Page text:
Temporal logic comes in two varieties: linear-time temporal logic assumes implicit universal quantification over all paths that are generated by system moves; branching-time temporal logic allows explicit existential and universal quantification over all paths. We introduce a third, more general variety of temporal logic: alternating-time temporal logic offers selective quantification over those paths that are possible outcomes of games, such as the game in which the system and the environment alternate moves. While linear-time and branching-time logics are natural specification languages for closed systems, alternating-time logics are natural specification languages for open systems. For example, by preceding the temporal operator ``eventually'' with a selective path quantifier, we can specify that in the game between the system and the environment, the system has a strategy to reach a certain state. Also the problems of receptiveness, reaizability, and controllability can be formulated as model-checking problems for alternating-time formulas.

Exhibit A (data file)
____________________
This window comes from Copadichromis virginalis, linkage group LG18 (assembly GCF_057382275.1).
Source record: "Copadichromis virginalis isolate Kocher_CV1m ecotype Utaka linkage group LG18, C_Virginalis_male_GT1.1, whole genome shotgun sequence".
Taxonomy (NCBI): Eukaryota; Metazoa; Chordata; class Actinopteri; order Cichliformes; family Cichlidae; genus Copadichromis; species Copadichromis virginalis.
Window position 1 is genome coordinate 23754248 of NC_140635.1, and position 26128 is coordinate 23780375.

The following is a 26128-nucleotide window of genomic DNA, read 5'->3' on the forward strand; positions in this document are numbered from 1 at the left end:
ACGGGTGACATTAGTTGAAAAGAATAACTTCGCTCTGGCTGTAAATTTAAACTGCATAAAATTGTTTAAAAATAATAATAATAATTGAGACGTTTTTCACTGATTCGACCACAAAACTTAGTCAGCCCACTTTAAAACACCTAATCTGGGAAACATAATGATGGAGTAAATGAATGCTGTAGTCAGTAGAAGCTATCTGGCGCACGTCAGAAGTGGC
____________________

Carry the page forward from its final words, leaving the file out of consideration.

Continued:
Depending on whether we admit arbitrary nesting of selective path quantifiers and temporal operators, we obtain the two alternating-time temporal logics ATL and ATL*. We interpret the formulas of ATL and ATL* over alternating transition systems. While in ordinary transition systems, each transition corresponds to a possible step of the system, in alternating transition systems, each transition corresponds to a possible move in the game between the system and the environment. Fair alternating transition systems can capture both synchronous and asynchronous compositions of open systems. For synchronous systems, the expressive power of ATL beyond CTL comes at no cost: the model-checking complexity of synchronous ATL is linear in the size of the system and the length of the formula. The symbolic model-checking algorithm for CTL extends with few modifications to synchronous ATL, and with some work, also to asynchronous ATL, whose model-checking complexity is quadratic. This makes ATL an obvious candidate for the automatic verification of open systems. In the case of ATL*, the model-checking problem is closely related to the synthesis problem for linear-time formulas, and requires doubly exponential time for both synchronous and asynchronous systems.